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Space Dynamics Lab-Built Spacecraft Wins Small Satellite Mission of the Year Award

August 7, 2020 | Utah State Today

The Space Dynamics Laboratory-built Hyper-Angular Rainbow Polarimeter satellite has been awarded the Small Satellite Mission of the Year award by the American Institute of Aeronautics and Astronautics. The announcement was made during the annual Small Satellite Conference.

The Hyper-Angular Rainbow Polarimeter small satellite is shown in this February 19, 2020, photo shortly after it was deployed into orbit from the International Space Station. Manufactured by the Space Dynamics Laboratory to carry the payload built by the Earth and Space Institute at the University of Maryland, Baltimore County, the HARP satellite was honored with the Small Satellite Mission of the Year award today. (Credit: NASA)

Utah State University’s SDL designed and manufactured the HARP spacecraft to carry the University of Maryland, Baltimore County Earth and Space Institute-built HARP payload, which was developed to measure the microphysical properties of cloud and aerosol particles in Earth’s atmosphere.

The Small Satellite Mission of the Year award is presented annually by the AIAA Small Satellite Technical Committee to the mission that has demonstrated a significant improvement in the capability of small satellites. Missions must have individual satellite wet mass of less than 150 kilograms and must have launched, established communication and have acquired results from orbit after January 1, 2019, 12 a.m. Greenwich Mean Time.

“HARP has been a truly collaborative effort between UMBC and SDL, demonstrating how university organizations can collaborate with NASA to advance space science and technology to achieve major earth science goals,” said principle investigator J. Vanderlei Martins of UMBC. “The Small Satellite Mission of the Year award is a major honor to the HARP team, and a testament to the success of this collaboration.”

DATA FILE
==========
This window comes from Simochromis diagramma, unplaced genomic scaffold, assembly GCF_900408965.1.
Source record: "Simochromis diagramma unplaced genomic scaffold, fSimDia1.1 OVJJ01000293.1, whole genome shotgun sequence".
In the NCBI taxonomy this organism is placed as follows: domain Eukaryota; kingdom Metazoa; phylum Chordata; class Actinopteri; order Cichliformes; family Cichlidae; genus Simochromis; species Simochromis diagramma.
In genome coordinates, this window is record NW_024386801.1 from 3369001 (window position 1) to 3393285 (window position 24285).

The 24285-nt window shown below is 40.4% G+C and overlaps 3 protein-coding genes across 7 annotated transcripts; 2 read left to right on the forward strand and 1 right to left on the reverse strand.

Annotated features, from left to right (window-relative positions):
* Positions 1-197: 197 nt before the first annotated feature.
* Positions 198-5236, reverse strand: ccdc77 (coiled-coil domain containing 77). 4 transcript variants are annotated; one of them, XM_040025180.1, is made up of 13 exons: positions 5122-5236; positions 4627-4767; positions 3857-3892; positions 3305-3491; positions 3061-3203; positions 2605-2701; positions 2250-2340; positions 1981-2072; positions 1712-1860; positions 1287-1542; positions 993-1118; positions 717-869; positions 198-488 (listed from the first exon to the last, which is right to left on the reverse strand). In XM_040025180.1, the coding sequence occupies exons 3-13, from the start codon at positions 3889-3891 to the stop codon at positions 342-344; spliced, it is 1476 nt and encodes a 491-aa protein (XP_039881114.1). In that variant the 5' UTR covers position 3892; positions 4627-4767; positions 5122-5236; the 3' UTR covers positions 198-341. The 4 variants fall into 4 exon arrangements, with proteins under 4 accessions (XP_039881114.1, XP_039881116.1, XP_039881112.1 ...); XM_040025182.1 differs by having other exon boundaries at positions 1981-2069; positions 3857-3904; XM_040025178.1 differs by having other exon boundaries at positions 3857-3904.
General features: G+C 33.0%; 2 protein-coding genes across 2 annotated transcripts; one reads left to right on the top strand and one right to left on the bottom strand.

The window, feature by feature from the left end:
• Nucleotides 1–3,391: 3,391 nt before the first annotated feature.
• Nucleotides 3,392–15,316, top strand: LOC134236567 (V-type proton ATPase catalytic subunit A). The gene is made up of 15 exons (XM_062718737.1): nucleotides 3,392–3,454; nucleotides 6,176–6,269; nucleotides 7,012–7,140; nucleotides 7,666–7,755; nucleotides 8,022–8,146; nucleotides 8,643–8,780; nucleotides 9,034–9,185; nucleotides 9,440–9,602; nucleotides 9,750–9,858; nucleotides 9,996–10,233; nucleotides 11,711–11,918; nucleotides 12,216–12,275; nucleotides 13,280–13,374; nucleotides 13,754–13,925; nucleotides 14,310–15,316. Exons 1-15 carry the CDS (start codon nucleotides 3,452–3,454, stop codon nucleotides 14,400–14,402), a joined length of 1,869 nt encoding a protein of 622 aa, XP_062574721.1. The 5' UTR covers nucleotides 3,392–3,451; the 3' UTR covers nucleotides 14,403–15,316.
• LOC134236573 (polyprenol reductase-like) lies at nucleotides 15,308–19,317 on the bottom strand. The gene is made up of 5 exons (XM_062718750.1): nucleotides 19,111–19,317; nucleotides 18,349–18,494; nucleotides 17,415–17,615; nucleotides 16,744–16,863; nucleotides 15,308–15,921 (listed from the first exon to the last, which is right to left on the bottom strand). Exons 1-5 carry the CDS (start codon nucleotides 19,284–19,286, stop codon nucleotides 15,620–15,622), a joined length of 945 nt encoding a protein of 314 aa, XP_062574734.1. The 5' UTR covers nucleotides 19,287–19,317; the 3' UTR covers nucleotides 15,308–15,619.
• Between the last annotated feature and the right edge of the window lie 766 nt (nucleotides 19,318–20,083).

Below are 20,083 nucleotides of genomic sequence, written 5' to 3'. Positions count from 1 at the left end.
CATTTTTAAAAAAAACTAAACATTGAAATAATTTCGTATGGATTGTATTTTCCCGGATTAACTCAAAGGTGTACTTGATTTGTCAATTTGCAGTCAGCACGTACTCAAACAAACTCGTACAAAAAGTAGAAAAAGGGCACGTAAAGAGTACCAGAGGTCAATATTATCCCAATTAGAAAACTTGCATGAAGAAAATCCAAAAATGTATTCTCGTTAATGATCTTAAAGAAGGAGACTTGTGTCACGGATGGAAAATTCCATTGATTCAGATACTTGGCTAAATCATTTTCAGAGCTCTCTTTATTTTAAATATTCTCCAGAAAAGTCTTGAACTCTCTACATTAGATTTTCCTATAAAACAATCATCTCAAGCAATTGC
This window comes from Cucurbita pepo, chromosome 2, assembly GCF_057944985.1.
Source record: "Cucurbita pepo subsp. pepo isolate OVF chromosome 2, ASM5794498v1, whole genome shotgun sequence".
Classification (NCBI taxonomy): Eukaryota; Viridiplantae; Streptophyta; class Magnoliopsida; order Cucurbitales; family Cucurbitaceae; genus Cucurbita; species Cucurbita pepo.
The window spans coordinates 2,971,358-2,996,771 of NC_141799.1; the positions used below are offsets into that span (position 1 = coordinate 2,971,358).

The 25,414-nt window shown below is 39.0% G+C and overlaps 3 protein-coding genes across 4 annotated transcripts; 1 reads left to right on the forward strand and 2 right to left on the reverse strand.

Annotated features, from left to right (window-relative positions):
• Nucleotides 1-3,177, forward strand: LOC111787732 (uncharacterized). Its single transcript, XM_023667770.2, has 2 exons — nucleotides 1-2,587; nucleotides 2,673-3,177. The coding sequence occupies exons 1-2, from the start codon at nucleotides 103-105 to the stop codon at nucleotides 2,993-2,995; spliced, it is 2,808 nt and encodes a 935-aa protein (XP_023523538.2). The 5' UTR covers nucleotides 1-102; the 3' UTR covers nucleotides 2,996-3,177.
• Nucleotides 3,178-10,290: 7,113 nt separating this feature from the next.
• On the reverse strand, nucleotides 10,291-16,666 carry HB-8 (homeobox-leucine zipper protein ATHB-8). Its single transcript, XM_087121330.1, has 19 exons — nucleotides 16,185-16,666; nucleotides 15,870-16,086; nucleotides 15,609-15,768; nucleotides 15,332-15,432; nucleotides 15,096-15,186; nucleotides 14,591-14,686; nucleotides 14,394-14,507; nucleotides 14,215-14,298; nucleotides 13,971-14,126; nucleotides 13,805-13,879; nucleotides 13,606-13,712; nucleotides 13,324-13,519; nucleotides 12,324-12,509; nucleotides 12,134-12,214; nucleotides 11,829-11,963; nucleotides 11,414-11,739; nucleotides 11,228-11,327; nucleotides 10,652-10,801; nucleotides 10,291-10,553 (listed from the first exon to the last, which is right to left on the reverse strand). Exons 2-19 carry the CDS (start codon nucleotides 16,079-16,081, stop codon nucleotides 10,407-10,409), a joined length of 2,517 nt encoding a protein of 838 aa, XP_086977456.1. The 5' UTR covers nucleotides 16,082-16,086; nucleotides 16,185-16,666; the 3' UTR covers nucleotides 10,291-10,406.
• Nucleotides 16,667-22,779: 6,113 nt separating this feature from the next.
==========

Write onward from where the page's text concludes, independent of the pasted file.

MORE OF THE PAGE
To demonstrate significant improvement, nominated missions must show innovation in spacecraft structural design, scientific instrument development, communications capability, attitude determination and control capability, intersatellite coordination, constellation or cluster management, onboard computing or other mission aspects.

“To be selected from the many accomplished small satellite missions throughout this year is an honor and reflects the vision, unshakeable commitment, and scientific expertise of Dr. Martins and his team at UMBC and NASA,” said Alan Thurgood, SDL’s director of Civil and Commercial Space. “The men and women of SDL share in Dr. Martins’ vision for HARP, and we are fortunate to have been able to provide the spacecraft and operational management to help enable mission success.”

The HARP mission seeks to mitigate barriers to assessing climate change that are caused by the scarcity of measurable data about aerosol forcing, insufficient understanding of aerosol-cloud processes and cloud feedbacks in the climate system. New observations and a better understanding of aerosol-cloud processes will help to narrow climate change estimate uncertainties.

Members of the Space Dynamics Laboratory HARP team pose for this photo on February 19, 2020, at SDL's headquarters in North Logan, Utah, the day HARP was deployed from the International Space Station. Pictured from left to right are Bryan Hansen, Camren Hansen, Jaden Miller, Matt Jeppesen, Hannah Brailsford, Jason Hansen, Jenny Hinton, Cameron Weston, David Allen, Ryan Martineau, and Tim Neilsen. (Credit: Ben Sharp/Space Dynamics Laboratory)

“It has been a privilege for SDL to build and operate a spacecraft that is helping to validate new technology, prove the on-flight capabilities of a highly accurate, wide field-of-view hyper-angle imaging polarimeter and demonstrate that small satellites can provide top-quality Earth sciences data,” said Tim Neilsen, SDL program manager for HARP. “The engineers, technicians, spacecraft operators and other professionals at SDL remain resolute in helping to ensure HARP meets its mission objectives.”

SDL has been solving the technical challenges faced by the military, science community and industry for six decades and supports NASA’s vision to reveal the unknown for the benefit of humankind. As one of 14 University Affiliated Research Centers, SDL serves as a subject matter expert in its core research areas to the U.S. Government, ensuring that essential engineering and technology capabilities are maintained. SDL is a research laboratory headquartered in North Logan, UT, and has offices in Albuquerque, NM; Bedford, MA; Dayton, OH; Huntsville, AL; Houston, TX; Los Angeles, CA; Stafford, VA; and Washington, D.C. For more information, visit www.spacedynamics.org.